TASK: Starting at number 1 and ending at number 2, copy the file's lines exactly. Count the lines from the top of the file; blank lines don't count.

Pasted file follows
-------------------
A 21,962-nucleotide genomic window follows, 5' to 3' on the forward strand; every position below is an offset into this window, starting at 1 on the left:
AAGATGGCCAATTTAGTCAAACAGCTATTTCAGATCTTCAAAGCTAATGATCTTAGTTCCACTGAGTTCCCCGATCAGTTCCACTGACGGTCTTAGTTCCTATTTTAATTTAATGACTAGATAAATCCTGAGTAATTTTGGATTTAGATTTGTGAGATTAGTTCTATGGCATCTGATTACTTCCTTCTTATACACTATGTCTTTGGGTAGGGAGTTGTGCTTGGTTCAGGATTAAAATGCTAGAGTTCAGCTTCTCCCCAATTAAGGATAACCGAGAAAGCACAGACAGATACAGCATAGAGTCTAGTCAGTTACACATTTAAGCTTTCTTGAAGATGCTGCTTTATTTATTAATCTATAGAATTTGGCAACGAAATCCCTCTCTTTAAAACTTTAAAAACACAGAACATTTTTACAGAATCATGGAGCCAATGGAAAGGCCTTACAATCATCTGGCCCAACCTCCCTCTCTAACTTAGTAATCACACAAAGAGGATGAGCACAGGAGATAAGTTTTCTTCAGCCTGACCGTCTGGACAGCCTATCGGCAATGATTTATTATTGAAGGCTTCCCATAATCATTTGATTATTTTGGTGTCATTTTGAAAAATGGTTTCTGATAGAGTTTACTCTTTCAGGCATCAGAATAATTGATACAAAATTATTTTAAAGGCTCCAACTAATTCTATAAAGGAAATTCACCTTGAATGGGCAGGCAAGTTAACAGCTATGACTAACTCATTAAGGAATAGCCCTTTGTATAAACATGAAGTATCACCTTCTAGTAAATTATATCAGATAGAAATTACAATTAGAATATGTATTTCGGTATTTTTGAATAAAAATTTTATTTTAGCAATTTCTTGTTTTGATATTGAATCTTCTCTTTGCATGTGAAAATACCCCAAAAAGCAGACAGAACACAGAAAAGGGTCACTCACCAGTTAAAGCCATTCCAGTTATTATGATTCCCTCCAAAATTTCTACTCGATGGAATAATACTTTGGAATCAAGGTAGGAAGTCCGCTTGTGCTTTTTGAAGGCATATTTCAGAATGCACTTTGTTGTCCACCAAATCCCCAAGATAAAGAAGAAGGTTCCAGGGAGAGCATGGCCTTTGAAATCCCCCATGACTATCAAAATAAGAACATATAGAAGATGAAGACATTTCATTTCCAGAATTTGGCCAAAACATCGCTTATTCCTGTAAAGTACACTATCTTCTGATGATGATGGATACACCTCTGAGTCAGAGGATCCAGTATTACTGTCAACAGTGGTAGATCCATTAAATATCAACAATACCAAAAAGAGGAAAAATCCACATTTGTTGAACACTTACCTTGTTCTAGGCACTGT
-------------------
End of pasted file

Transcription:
A 21,962-nucleotide genomic window follows, 5' to 3' on the forward strand; every position below is an offset into this window, starting at 1 on the left:
AAGATGGCCAATTTAGTCAAACAGCTATTTCAGATCTTCAAAGCTAATGATCTTAGTTCCACTGAGTTCCCCGATCAGTTCCACTGACGGTCTTAGTTCCTATTTTAATTTAATGACTAGATAAATCCTGAGTAATTTTGGATTTAGATTTGTGAGATTAGTTCTATGGCATCTGATTACTTCCTTCTTATACACTATGTCTTTGGGTAGGGAGTTGTGCTTGGTTCAGGATTAAAATGCTAGAGTTCAGCTTCTCCCCAATTAAGGATAACCGAGAAAGCACAGACAGATACAGCATAGAGTCTAGTCAGTTACACATTTAAGCTTTCTTGAAGATGCTGCTTTATTTATTAATCTATAGAATTTGGCAACGAAATCCCTCTCTTTAAAACTTTAAAAACACAGAACATTTTTACAGAATCATGGAGCCAATGGAAAGGCCTTACAATCATCTGGCCCAACCTCCCTCTCTAACTTAGTAATCACACAAAGAGGATGAGCACAGGAGATAAGTTTTCTTCAGCCTGACCGTCTGGACAGCCTATCGGCAATGATTTATTATTGAAGGCTTCCCATAATCATTTGATTATTTTGGTGTCATTTTGAAAAATGGTTTCTGATAGAGTTTACTCTTTCAGGCATCAGAATAATTGATACAAAATTATTTTAAAGGCTCCAACTAATTCTATAAAGGAAATTCACCTTGAATGGGCAGGCAAGTTAACAGCTATGACTAACTCATTAAGGAATAGCCCTTTGTATAAACATGAAGTATCACCTTCTAGTAAATTATATCAGATAGAAATTACAATTAGAATATGTATTTCGGTATTTTTGAATAAAAATTTTATTTTAGCAATTTCTTGTTTTGATATTGAATCTTCTCTTTGCATGTGAAAATACCCCAAAAAGCAGACAGAACACAGAAAAGGGTCACTCACCAGTTAAAGCCATTCCAGTTATTATGATTCCCTCCAAAATTTCTACTCGATGGAATAATACTTTGGAATCAAGGTAGGAAGTCCGCTTGTGCTTTTTGAAGGCATATTTCAGAATGCACTTTGTTGTCCACCAAATCCCCAAGATAAAGAAGAAGGTTCCAGGGAGAGCATGGCCTTTGAAATCCCCCATGACTATCAAAATAAGAACATATAGAAGATGAAGACATTTCATTTCCAGAATTTGGCCAAAACATCGCTTATTCCTGTAAAGTACACTATCTTCTGATGATGATGGATACACCTCTGAGTCAGAGGATCCAGTATTACTGTCAACAGTGGTAGATCCATTAAATATCAACAATACCAAAAAGAGGAAAAATCCACATTTGTTGAACACTTACCTTGTTCTAGGCACTGT